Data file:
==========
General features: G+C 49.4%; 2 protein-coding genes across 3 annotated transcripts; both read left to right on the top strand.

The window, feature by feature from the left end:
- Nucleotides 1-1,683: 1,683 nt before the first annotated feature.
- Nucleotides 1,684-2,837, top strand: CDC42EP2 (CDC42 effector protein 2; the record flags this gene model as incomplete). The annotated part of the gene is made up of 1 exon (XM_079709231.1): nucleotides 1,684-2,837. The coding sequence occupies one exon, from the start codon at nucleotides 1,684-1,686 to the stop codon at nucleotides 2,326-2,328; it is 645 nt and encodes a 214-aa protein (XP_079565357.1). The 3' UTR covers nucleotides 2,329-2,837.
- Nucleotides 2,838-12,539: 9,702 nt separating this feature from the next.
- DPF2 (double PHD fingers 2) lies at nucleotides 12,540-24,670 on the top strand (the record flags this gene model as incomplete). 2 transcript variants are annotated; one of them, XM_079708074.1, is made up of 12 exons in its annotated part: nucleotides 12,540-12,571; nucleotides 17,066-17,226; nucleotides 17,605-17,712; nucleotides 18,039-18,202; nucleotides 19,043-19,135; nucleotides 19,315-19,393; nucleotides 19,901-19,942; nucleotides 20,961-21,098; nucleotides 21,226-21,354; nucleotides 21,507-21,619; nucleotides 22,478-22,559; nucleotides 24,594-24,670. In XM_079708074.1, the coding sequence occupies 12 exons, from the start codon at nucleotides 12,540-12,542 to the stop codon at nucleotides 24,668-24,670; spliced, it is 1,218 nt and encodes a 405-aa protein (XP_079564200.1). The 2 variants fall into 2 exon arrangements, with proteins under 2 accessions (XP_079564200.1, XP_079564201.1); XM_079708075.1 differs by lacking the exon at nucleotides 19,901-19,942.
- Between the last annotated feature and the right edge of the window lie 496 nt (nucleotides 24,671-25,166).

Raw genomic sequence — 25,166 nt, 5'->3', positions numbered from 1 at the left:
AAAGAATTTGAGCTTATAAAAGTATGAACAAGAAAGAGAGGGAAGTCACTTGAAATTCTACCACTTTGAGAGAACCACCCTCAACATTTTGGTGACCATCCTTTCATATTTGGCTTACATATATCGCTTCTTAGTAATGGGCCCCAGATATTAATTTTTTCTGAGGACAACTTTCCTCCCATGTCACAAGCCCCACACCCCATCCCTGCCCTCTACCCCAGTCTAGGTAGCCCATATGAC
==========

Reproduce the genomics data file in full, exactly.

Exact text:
General features: G+C 49.4%; 2 protein-coding genes across 3 annotated transcripts; both read left to right on the top strand.

The window, feature by feature from the left end:
- Nucleotides 1-1,683: 1,683 nt before the first annotated feature.
- Nucleotides 1,684-2,837, top strand: CDC42EP2 (CDC42 effector protein 2; the record flags this gene model as incomplete). The annotated part of the gene is made up of 1 exon (XM_079709231.1): nucleotides 1,684-2,837. The coding sequence occupies one exon, from the start codon at nucleotides 1,684-1,686 to the stop codon at nucleotides 2,326-2,328; it is 645 nt and encodes a 214-aa protein (XP_079565357.1). The 3' UTR covers nucleotides 2,329-2,837.
- Nucleotides 2,838-12,539: 9,702 nt separating this feature from the next.
- DPF2 (double PHD fingers 2) lies at nucleotides 12,540-24,670 on the top strand (the record flags this gene model as incomplete). 2 transcript variants are annotated; one of them, XM_079708074.1, is made up of 12 exons in its annotated part: nucleotides 12,540-12,571; nucleotides 17,066-17,226; nucleotides 17,605-17,712; nucleotides 18,039-18,202; nucleotides 19,043-19,135; nucleotides 19,315-19,393; nucleotides 19,901-19,942; nucleotides 20,961-21,098; nucleotides 21,226-21,354; nucleotides 21,507-21,619; nucleotides 22,478-22,559; nucleotides 24,594-24,670. In XM_079708074.1, the coding sequence occupies 12 exons, from the start codon at nucleotides 12,540-12,542 to the stop codon at nucleotides 24,668-24,670; spliced, it is 1,218 nt and encodes a 405-aa protein (XP_079564200.1). The 2 variants fall into 2 exon arrangements, with proteins under 2 accessions (XP_079564200.1, XP_079564201.1); XM_079708075.1 differs by lacking the exon at nucleotides 19,901-19,942.
- Between the last annotated feature and the right edge of the window lie 496 nt (nucleotides 24,671-25,166).

Raw genomic sequence — 25,166 nt, 5'->3', positions numbered from 1 at the left:
AAAGAATTTGAGCTTATAAAAGTATGAACAAGAAAGAGAGGGAAGTCACTTGAAATTCTACCACTTTGAGAGAACCACCCTCAACATTTTGGTGACCATCCTTTCATATTTGGCTTACATATATCGCTTCTTAGTAATGGGCCCCAGATATTAATTTTTTCTGAGGACAACTTTCCTCCCATGTCACAAGCCCCACACCCCATCCCTGCCCTCTACCCCAGTCTAGGTAGCCCATATGAC